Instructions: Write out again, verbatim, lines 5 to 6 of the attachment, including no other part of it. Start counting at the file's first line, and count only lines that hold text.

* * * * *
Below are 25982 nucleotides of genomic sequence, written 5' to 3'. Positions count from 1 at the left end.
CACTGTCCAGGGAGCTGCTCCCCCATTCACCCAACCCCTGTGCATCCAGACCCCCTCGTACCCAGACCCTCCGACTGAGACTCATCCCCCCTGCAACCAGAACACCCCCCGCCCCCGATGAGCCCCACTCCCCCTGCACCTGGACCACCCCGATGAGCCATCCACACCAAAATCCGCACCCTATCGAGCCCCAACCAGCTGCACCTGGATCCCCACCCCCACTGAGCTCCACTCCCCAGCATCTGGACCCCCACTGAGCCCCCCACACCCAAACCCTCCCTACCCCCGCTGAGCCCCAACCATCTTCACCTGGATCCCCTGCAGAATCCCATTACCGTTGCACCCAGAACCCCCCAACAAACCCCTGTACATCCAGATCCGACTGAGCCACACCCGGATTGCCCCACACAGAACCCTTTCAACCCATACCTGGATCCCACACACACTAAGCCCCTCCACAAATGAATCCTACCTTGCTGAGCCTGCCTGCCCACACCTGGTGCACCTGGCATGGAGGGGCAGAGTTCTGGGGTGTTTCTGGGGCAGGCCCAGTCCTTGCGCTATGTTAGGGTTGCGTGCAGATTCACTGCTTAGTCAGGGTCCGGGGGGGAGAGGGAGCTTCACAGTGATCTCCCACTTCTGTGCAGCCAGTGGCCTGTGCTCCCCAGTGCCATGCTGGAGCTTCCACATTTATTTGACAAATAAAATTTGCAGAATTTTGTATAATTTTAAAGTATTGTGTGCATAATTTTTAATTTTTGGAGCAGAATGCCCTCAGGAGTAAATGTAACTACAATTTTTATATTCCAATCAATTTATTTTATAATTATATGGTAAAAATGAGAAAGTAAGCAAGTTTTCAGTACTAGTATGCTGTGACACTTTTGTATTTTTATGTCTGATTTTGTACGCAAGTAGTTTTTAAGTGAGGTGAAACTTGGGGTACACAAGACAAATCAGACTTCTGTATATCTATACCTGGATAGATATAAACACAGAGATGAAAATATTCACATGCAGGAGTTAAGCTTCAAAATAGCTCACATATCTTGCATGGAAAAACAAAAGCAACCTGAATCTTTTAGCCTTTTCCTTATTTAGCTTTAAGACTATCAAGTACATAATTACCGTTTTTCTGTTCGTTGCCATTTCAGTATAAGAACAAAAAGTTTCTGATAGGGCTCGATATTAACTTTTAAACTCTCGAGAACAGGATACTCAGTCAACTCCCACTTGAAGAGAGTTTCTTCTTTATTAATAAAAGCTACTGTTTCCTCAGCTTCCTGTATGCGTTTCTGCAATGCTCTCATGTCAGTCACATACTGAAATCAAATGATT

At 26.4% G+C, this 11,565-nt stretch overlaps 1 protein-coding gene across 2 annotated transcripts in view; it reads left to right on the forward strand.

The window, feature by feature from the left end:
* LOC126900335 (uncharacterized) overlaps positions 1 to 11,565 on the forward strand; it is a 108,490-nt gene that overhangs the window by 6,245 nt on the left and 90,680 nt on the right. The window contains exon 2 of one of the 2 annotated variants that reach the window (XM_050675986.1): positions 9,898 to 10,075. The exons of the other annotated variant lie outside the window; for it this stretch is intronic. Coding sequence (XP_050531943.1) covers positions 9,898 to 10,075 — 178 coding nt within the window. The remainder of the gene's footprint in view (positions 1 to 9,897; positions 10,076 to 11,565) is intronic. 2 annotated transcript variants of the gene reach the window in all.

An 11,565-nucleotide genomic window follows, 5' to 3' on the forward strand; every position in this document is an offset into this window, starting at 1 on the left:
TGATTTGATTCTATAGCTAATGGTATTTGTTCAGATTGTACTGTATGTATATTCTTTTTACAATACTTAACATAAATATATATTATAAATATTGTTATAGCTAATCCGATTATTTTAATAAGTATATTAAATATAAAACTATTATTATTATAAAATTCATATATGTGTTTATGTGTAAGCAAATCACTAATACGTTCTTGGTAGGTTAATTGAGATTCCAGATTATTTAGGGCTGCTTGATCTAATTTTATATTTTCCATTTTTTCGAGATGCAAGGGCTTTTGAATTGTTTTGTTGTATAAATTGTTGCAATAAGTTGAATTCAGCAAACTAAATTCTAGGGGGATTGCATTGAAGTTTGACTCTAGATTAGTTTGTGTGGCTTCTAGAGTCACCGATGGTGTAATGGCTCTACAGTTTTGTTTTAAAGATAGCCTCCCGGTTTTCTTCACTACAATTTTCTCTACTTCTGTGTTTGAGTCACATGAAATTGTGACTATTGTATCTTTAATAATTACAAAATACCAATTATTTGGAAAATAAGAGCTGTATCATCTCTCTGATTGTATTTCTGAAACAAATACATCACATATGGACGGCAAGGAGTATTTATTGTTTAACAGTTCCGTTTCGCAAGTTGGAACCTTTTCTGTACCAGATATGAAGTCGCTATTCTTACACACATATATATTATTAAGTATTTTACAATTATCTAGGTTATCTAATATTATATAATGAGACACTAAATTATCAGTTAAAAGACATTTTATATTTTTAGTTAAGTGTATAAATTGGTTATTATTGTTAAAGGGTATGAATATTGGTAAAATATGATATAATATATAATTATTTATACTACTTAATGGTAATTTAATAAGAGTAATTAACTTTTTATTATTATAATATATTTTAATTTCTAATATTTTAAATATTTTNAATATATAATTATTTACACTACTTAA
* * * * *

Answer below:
* LOC126900335 (uncharacterized) overlaps positions 1 to 11,565 on the forward strand; it is a 108,490-nt gene that overhangs the window by 6,245 nt on the left and 90,680 nt on the right. The window contains exon 2 of one of the 2 annotated variants that reach the window (XM_050675986.1): positions 9,898 to 10,075. The exons of the other annotated variant lie outside the window; for it this stretch is intronic. Coding sequence (XP_050531943.1) covers positions 9,898 to 10,075 — 178 coding nt within the window. The remainder of the gene's footprint in view (positions 1 to 9,897; positions 10,076 to 11,565) is intronic. 2 annotated transcript variants of the gene reach the window in all.

An 11,565-nucleotide genomic window follows, 5' to 3' on the forward strand; every position in this document is an offset into this window, starting at 1 on the left: